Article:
8 Simple Steps to Remove Dried Fruit Stains

Young woman eating strawberry and spilling juice on t-shirt
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Dealing with a fruit, jam, or jelly stain when it first happens and you're nearly guaranteed success. But if that same stain dries on your clothing, things can get a little more dicey. Try these tips and strategies to remove even the brightest and most stubborn stain.

Difficulty: Easy

Time Required: 35 minutes

Here's How:

  1. Remove excess fruit.

    Use a dull knife or a spoon to gently scrape away any of the fruit that remains on the fabric. Be careful, rubbing too vigorously can damage the clothing. Your goal is to get rid of any of the stain that hasn't absorbed into the fabric. Dried fruit stains will often have seeds or bits of fruit that are still stuck to the fabric. Removing these will make it easier to get rid of the stain.

  1. Create and apply a paste

    Mix either 3 tablespoons of borax or baking soda with 1 tablespoon of water together to create a thick paste. Using a spoon or dull knife, apply the paste in a layer over the stained area on the fabric. Make the layer as thick as will completely cover the stained area. The thickness of the paste will draw out more of the stain.

  2. Allow the paste to dry.

    Leave the paste on the stained area for at least 15 minutes. The paste will soak into the stained area and absorb much of the stain. Using lukewarm water, rinse the paste off of the fabric completely. It may help to rinse the stain and the paste away through the back of the fabric.

  3. Treat with liquid laundry detergent.

    Using your favorite laundry detergent, rub several drops directly onto the stained area. Allow the area to sit for a few minutes before you proceed to the next step.

  4. Rinse with hot water.

    Stretch the clothing over the sink so that the stained area faces down. Using the hottest water that the fabric will tolerate, force hot water through the clothing to push the stain back through the front of the fabric. The hottest water from a sink may be hot enough to remove the stain. If you choose to heat water in a microwave or on the stovetop, use immense caution to avoid getting burned or damaging the fabric.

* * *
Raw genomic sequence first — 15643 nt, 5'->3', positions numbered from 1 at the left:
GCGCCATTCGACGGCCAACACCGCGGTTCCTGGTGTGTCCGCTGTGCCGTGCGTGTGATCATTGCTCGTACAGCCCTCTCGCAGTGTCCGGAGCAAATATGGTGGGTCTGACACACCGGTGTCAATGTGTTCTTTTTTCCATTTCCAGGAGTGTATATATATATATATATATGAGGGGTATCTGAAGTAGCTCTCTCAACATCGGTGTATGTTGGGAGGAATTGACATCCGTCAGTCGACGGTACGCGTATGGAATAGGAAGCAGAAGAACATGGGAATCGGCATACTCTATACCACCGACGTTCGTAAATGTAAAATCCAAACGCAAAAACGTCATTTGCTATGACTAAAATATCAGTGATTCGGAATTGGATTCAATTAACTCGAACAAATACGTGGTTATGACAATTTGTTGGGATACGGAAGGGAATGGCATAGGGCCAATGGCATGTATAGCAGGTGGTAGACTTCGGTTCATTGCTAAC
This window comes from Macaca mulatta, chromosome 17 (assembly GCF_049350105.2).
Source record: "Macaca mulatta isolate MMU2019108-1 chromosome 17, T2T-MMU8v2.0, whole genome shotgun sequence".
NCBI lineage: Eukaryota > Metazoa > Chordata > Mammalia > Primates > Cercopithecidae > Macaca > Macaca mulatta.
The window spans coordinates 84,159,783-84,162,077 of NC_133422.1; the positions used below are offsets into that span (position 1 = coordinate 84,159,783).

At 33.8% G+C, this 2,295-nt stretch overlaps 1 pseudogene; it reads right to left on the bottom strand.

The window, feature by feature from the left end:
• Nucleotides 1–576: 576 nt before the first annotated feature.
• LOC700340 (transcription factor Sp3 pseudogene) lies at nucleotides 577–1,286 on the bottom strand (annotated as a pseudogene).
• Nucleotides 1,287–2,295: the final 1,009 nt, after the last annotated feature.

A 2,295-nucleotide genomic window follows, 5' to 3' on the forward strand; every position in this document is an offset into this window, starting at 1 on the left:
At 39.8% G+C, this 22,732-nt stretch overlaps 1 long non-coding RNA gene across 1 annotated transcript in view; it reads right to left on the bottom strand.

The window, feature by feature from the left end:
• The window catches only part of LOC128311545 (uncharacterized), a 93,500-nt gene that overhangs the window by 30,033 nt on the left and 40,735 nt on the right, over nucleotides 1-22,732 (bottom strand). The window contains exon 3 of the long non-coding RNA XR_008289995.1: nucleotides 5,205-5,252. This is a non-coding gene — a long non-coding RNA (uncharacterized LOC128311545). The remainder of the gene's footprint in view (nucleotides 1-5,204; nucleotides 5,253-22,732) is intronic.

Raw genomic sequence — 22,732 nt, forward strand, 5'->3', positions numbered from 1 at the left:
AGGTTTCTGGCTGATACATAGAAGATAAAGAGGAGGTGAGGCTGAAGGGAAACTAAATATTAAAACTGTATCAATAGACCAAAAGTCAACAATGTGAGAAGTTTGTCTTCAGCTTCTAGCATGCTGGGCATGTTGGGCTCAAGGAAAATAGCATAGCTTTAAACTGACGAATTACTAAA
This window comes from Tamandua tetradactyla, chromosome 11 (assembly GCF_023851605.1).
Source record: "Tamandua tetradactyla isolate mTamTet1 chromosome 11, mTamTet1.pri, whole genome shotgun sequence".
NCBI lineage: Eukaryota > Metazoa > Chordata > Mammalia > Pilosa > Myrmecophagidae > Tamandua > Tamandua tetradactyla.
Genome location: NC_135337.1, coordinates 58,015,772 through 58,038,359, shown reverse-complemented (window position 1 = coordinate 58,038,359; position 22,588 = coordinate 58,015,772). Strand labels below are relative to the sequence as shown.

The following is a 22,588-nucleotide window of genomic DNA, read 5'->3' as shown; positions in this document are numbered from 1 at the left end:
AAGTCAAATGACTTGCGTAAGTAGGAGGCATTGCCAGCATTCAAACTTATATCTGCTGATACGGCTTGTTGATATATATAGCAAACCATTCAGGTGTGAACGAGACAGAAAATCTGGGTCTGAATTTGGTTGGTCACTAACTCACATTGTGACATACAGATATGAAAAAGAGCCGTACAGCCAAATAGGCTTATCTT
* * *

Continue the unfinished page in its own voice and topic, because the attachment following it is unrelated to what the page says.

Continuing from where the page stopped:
1. Apply a stain remover.

    Choose your favorite laundry stain remover stick, spray, or gel and apply it to the stained area. Be sure to thoroughly follow the manufacturer's instructions.

  2. Use a bleaching agent if necessary.

    As a last resort, you can try a mild bleaching agent to remove the stain. This is a last resort for clothing that has any type of pattern, color, or design on it since the bleaching may also remove those items. Try vinegar or lemon juice gently sponged onto the stained area. Leaving clothing in the sun can also increase the bleaching effects, so be careful not to go too far. Rinse the area again.

  1. Wash normally.

    When the stain has been completely removed, wash the clothing normally. Be sure to check the stain again before drying. Drying even a faint hint of a stain in the dryer will cause it to set permanently, so if you do see any remainder of the stain, repeat the stain removal steps above until it is gone, or you give up.

Tips:

  1. Borax and baking soda will both work effectively as a paste. Choose the one that you have or are used to using. There is no need to mix the ingredients together.
  2. Liquid laundry detergent works more effectively than powdered because it soaks into the stain and the fibers of the clothing.
  3. Usually, the hottest water from the sink is enough to get rid of the stain for me. For particularly tough stains, you can heat water on the stovetop or in the microwave.
  4. Be careful if you decide to use a mild bleaching agent on your laundry. Even lemon juice can fade colors and discolor patterns.

What You Need:

  • Spoon or dull knife
  • Borax or baking soda
  • Liquid laundry detergent
  • Hot water
  • Stain remover stick, gel, or spray
  • Vinegar or lemon juice